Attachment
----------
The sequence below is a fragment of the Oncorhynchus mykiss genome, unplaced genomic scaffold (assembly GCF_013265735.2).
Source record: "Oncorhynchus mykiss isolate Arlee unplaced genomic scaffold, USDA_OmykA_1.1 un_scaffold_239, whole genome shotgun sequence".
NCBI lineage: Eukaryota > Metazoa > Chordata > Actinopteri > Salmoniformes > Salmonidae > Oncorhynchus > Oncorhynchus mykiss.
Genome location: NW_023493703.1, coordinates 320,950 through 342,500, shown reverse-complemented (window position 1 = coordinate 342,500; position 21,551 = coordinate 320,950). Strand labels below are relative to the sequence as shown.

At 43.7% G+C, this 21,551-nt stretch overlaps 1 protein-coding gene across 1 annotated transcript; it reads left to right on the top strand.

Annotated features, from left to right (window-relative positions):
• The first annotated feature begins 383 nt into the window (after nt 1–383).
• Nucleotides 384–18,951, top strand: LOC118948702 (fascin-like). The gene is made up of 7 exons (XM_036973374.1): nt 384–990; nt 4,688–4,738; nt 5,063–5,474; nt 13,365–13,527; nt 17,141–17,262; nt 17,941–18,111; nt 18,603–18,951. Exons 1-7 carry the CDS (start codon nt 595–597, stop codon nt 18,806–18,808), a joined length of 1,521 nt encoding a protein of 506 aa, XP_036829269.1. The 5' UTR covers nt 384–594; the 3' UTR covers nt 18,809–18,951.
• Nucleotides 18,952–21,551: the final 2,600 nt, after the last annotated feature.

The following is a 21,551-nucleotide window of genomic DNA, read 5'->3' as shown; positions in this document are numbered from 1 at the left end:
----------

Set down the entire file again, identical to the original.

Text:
The sequence below is a fragment of the Oncorhynchus mykiss genome, unplaced genomic scaffold (assembly GCF_013265735.2).
Source record: "Oncorhynchus mykiss isolate Arlee unplaced genomic scaffold, USDA_OmykA_1.1 un_scaffold_239, whole genome shotgun sequence".
NCBI lineage: Eukaryota > Metazoa > Chordata > Actinopteri > Salmoniformes > Salmonidae > Oncorhynchus > Oncorhynchus mykiss.
Genome location: NW_023493703.1, coordinates 320,950 through 342,500, shown reverse-complemented (window position 1 = coordinate 342,500; position 21,551 = coordinate 320,950). Strand labels below are relative to the sequence as shown.

At 43.7% G+C, this 21,551-nt stretch overlaps 1 protein-coding gene across 1 annotated transcript; it reads left to right on the top strand.

Annotated features, from left to right (window-relative positions):
• The first annotated feature begins 383 nt into the window (after nt 1–383).
• Nucleotides 384–18,951, top strand: LOC118948702 (fascin-like). The gene is made up of 7 exons (XM_036973374.1): nt 384–990; nt 4,688–4,738; nt 5,063–5,474; nt 13,365–13,527; nt 17,141–17,262; nt 17,941–18,111; nt 18,603–18,951. Exons 1-7 carry the CDS (start codon nt 595–597, stop codon nt 18,806–18,808), a joined length of 1,521 nt encoding a protein of 506 aa, XP_036829269.1. The 5' UTR covers nt 384–594; the 3' UTR covers nt 18,809–18,951.
• Nucleotides 18,952–21,551: the final 2,600 nt, after the last annotated feature.

The following is a 21,551-nucleotide window of genomic DNA, read 5'->3' as shown; positions in this document are numbered from 1 at the left end: